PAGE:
Can You Dig It? Black in vogue

The blaxploitation films of the Seventies became bywords for crass stereotyping. But a new book argues that the movies were essential in highlighting African-American issues. Ian Burrell reports

Reel off the names of the starring roles from the early days of African-American cinema and it's not difficult to see why some have dubbed the genre "Blaxploitation". Let's see, there was Willie Dynamite, John Shaft, Black Caesar and Nigger Charley. The women were Cleopatra or Coffy or Foxy Brown. These characters were hot and sexy, flirting with danger and always fully-loaded.

It was, complained activists from groups such as the National Association for the Advancement of Colored People (NAACP), a way of making money by perpetuating stereotypes about black America.

But that view is being challenged by a new project which reevaluates a movie phenomenon which all-too-briefly lit up the American movie industry for around seven years until the mid-Seventies. Can You Dig It? The Music and Politics of Black Action Films 1969-1975 combines a 96-page reappraisal of the often-maligned movie genre with a double CD of highlights from their soundtracks, many of them classic tracks from the likes of Curtis Mayfield, Marvin Gaye and James Brown that, unlike the films they accompanied, have enjoyed lasting critical acclaim.

Stuart Baker, the author of the book, believes the term blaxploitation has led to this school of cinema being unfairly stigmatised and ignored. "The combination of the words black and exploitation had a negative connotation that turned people off," he says. "But the more I watched them, the more I realised they were amazing."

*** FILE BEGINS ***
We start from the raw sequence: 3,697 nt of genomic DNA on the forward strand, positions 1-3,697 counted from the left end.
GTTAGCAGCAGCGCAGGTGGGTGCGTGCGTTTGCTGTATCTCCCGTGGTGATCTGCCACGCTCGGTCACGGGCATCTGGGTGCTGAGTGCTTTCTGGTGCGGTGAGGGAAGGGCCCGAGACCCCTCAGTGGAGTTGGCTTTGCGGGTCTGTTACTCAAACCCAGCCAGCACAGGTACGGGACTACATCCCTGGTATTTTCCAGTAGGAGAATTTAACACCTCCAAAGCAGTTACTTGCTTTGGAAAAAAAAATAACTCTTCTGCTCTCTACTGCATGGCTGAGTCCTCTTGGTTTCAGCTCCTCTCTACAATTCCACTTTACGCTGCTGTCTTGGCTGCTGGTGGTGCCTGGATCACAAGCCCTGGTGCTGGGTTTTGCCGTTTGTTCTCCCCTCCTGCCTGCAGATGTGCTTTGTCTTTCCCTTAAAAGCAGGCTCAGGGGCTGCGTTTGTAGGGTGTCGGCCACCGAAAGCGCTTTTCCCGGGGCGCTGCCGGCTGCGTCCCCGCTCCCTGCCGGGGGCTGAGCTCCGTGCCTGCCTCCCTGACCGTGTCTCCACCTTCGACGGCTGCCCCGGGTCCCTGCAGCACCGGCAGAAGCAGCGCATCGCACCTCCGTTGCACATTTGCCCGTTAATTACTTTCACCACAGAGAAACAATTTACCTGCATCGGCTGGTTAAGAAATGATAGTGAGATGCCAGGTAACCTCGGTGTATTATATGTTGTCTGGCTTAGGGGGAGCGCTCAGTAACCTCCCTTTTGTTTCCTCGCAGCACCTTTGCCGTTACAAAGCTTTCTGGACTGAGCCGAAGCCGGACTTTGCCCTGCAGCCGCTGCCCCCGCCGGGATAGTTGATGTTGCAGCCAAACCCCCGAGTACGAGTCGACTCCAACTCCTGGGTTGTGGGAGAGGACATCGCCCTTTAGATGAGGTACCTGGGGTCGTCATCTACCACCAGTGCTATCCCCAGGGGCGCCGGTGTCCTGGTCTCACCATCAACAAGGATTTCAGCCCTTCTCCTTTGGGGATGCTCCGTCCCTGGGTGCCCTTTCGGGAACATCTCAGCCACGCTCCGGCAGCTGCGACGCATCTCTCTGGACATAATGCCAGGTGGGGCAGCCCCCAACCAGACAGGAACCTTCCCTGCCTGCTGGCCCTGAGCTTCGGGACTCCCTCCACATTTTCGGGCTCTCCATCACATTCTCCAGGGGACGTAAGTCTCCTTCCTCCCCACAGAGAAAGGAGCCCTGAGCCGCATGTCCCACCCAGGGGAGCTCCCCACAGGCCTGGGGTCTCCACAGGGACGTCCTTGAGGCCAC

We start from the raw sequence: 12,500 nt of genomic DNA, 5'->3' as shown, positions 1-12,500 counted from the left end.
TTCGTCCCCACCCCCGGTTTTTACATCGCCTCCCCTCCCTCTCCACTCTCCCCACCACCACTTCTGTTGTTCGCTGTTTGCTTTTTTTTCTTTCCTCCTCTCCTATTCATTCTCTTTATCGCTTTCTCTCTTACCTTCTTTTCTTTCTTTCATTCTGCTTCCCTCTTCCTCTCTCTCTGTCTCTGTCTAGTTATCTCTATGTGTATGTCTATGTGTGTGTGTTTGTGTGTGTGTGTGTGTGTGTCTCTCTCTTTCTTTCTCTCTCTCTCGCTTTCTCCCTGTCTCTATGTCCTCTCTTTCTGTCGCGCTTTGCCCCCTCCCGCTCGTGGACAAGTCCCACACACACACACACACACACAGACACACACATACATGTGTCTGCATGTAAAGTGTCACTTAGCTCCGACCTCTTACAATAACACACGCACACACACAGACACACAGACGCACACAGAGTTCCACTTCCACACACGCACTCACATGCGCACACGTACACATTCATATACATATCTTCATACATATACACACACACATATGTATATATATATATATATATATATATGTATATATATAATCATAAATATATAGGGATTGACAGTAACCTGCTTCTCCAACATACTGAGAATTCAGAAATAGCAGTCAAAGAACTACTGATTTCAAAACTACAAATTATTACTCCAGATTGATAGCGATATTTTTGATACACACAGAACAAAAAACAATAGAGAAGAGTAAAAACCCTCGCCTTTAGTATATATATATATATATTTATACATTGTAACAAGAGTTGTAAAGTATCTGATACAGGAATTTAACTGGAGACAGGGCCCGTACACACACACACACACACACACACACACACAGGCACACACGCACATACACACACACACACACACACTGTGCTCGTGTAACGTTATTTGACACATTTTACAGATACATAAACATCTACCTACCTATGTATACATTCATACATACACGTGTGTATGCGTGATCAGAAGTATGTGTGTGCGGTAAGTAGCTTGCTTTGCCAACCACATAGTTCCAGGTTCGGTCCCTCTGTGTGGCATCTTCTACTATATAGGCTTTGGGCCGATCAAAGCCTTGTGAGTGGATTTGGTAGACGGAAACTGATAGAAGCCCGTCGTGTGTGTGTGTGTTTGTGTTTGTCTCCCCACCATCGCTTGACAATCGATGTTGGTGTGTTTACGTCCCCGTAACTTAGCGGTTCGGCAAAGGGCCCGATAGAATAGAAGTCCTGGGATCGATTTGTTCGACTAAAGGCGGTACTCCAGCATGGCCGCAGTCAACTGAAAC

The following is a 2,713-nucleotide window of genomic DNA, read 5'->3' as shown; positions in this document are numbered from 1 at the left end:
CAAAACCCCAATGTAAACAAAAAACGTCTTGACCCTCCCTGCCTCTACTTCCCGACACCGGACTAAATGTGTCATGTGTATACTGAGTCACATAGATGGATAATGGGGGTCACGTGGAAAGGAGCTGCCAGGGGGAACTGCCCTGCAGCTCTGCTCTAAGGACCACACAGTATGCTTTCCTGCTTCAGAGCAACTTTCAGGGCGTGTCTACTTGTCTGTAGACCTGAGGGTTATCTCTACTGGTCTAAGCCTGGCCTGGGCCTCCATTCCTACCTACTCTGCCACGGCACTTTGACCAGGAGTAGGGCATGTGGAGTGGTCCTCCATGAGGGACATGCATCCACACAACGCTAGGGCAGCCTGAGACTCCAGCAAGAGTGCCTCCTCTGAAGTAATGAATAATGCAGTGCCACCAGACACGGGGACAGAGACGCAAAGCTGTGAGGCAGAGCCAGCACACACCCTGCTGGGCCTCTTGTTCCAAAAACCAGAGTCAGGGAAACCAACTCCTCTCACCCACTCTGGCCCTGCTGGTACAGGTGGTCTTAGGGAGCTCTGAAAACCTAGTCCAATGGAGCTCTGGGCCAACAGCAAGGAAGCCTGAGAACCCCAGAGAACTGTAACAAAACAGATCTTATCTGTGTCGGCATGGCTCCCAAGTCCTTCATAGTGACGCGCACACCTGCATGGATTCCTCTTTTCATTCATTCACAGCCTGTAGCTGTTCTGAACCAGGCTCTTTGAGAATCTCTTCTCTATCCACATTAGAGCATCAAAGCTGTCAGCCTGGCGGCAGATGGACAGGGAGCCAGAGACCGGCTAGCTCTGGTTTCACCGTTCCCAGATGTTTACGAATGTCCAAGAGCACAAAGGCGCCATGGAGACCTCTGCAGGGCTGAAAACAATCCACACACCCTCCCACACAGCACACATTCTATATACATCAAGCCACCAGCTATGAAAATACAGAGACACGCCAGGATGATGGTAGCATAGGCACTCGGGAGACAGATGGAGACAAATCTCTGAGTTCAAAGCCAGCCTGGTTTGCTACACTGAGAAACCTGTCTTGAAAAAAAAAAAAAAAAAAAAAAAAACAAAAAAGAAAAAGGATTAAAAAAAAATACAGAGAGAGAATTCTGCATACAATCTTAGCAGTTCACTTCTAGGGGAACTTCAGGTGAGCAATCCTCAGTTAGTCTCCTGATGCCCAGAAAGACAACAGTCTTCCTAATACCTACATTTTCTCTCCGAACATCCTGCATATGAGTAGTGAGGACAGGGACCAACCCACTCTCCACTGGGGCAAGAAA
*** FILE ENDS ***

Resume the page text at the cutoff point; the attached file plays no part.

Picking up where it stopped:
The "blaxploitation" criticism from the NAACP and a writer in Vogue magazine was "misjudged", Baker claims. "The black characters in these films are nearly always strong, the bad guys are usually white bad guys, and the resolution of the narrative in most of the films is frequently moral."

Yes, the movies often glamorised the street hustle of pimps and prostitutes but these films "were the first time African-American themes were being expressed in the cinema," he says. And they did it with humour, sass and camp style. Posters for 1972's Super Fly showed the lead character and drug dealer, Youngblood Priest (played by Ron O'Neal), dressed in matching pink hat, rollneck sweater and long coat, clutching a handgun and standing before a shining whip. "Never a dude like this one!" ran the slogan, "He's got a plan to stick it to The Man!" Pimp culture, also seen in The Mack (1973) and Willie Dynamite (1974), had been popularised by the African-American novelists Chester Himes and Iceberg Slim (a former Chicago villain) who had depicted ghetto street life in print.

The most famous blaxploitation movie is 1971's Shaft, which was directed by Gordon Parks senior, who had previously worked as a staffer for Life magazine and as the first African-American photographer to shoot for Vogue. Starring Richard Roundtree as private eye John Shaft, it kick started the entire genre and inspired two follow-up films (including Shaft in Africa, which was billed as "The Brother Man in the Motherland"), a television series and an Oscar-winning soundtrack by the late Isaac Hayes. "Who's the black private dick who's a sex machine to all the chicks? Shaft!" goes a lyric in the title track by Hayes, who also auditioned for the lead role.